«Economic tail wind»
Last year, the revival of global economic growth led to massive rotation in the financial markets. After years of weak economic growth, key leading indicators were suggesting mid-year that the global economy had bottomed out – and growth would pick up again. Many investors had almost given up on the idea of a revival of economic growth.
That’s why the Merrill Lynch Fund Manager Surveys showed investors being very defensively positioned in sectors such as cyclical consumer goods or pharmaceuticals. Up to the end of the third quarter, the consensus among investors was to be underweight in cyclical stocks and sectors because of the gloomy outlook for growth.
They were wide of the mark. Using style and factor tracking, we found that, among the major markets, it was the emerging markets that switched to recovery mode first, followed by Japan and the United States, then Europe last. During the course of the year, market players increasingly sold expensive defensive stocks and bought cheap cyclical stocks because these were more likely to participate in the global upswing.
Low valuation, high risk, low quality and low size (small and mid caps) strategies belong to a quantitative cyclical positioning. Due to the economic revival, stocks that belong to these styles are currently seeing significantly higher earnings revisions than stocks with defensive style characteristics such as high quality and low risk.
The closely followed Purchasing Managers’ Index (PMI) has been rising sharply for months in most countries and is a reflection of businesses’ newfound confidence. Since November, market players have been taking a more cyclical position again in the hope of there being a massive fiscal stimulus from Donald Trump’s proposed economic policy.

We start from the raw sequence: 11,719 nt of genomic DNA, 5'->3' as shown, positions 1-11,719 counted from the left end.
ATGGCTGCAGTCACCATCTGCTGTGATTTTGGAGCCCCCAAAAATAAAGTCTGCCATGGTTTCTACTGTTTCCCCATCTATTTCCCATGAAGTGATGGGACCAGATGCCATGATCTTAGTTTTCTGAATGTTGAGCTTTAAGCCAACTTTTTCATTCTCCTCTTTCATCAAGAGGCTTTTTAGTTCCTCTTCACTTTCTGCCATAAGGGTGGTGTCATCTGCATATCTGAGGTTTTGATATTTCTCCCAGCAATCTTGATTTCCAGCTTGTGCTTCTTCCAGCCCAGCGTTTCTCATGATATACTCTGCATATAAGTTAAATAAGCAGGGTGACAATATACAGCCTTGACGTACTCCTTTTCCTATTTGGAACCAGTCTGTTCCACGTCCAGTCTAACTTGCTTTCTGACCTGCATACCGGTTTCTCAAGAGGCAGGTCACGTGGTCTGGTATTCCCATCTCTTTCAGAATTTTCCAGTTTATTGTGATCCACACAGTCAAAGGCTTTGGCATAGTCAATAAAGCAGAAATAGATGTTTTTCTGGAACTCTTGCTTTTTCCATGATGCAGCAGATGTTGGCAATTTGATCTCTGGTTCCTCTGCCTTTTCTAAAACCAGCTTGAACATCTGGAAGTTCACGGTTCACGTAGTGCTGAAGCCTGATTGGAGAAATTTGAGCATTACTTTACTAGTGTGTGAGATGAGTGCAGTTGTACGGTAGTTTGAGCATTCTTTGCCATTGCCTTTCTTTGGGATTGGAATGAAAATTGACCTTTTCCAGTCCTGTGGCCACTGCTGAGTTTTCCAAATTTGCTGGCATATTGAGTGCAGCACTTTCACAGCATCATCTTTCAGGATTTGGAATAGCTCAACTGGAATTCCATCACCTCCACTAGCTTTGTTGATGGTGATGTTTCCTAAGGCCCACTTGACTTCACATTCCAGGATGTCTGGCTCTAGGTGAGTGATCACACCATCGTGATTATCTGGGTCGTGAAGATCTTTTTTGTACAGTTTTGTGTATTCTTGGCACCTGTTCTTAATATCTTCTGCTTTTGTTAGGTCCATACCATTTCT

«Synchronous economic recovery in the key major regions»
The economic cycle models that we use for our analyses expect growth to accelerate considerably in all the major regions over the coming months. This means new leadership roles when it comes to regions, countries, sectors and stocks. In the next one to two years – that is how long a recovery takes on average – a return to the cyclical market segments is likely to bring the years of dominance of the defensive segments to an end.
We regard the emerging markets and Europe as cyclical regions; the United States, by contrast, has proved to be a very defensive region in the past. Donald Trump’s policies, however, are likely to particularly favor US small and mid caps with primarily domestic exposure.
Sectors such as banks, insurance, materials and technology are likely to outperform the defensive health care, consumer staples and utilities sectors under the new economic cycle model.
This pronounced rotation has been sudden, as so often in the past, and caught many investors completely by surprise. This is why certain market players are likely to have reservations about making new commitments to cyclical strategies even though they have already massively outperformed defensive strategies during the past few months.
Assuming Donald Trump does not foment an economically damaging trade war or is prevented from doing so by Congress, the cyclical upswing could even last for several years. If a recovery, like in 2003, is followed by a phase of sustained strong economic growth, like in the years 2004 to 2006, then a cyclical style strategy such as low valuation or low size could be profitable for up to four years or longer. We are probably witnessing the dawn of a new economic regime, but no one quite believes it. This will provide many market opportunities.
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